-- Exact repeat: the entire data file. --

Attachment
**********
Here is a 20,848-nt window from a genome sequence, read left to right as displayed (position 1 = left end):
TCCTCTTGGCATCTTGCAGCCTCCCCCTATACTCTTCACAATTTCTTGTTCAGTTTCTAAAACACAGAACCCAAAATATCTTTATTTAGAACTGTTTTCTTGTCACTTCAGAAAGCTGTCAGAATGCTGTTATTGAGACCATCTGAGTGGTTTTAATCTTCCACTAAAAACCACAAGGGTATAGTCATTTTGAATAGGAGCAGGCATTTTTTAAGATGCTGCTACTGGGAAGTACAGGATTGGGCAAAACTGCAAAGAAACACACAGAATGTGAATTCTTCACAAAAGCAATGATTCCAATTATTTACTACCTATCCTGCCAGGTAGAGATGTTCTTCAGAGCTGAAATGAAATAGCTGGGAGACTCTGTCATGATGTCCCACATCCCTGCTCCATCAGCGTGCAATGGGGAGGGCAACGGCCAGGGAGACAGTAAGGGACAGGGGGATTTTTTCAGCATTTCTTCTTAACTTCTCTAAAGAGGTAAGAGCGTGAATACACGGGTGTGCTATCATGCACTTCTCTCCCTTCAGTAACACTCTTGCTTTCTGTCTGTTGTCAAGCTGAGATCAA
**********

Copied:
Here is a 20,848-nt window from a genome sequence, read left to right as displayed (position 1 = left end):
TCCTCTTGGCATCTTGCAGCCTCCCCCTATACTCTTCACAATTTCTTGTTCAGTTTCTAAAACACAGAACCCAAAATATCTTTATTTAGAACTGTTTTCTTGTCACTTCAGAAAGCTGTCAGAATGCTGTTATTGAGACCATCTGAGTGGTTTTAATCTTCCACTAAAAACCACAAGGGTATAGTCATTTTGAATAGGAGCAGGCATTTTTTAAGATGCTGCTACTGGGAAGTACAGGATTGGGCAAAACTGCAAAGAAACACACAGAATGTGAATTCTTCACAAAAGCAATGATTCCAATTATTTACTACCTATCCTGCCAGGTAGAGATGTTCTTCAGAGCTGAAATGAAATAGCTGGGAGACTCTGTCATGATGTCCCACATCCCTGCTCCATCAGCGTGCAATGGGGAGGGCAACGGCCAGGGAGACAGTAAGGGACAGGGGGATTTTTTCAGCATTTCTTCTTAACTTCTCTAAAGAGGTAAGAGCGTGAATACACGGGTGTGCTATCATGCACTTCTCTCCCTTCAGTAACACTCTTGCTTTCTGTCTGTTGTCAAGCTGAGATCAA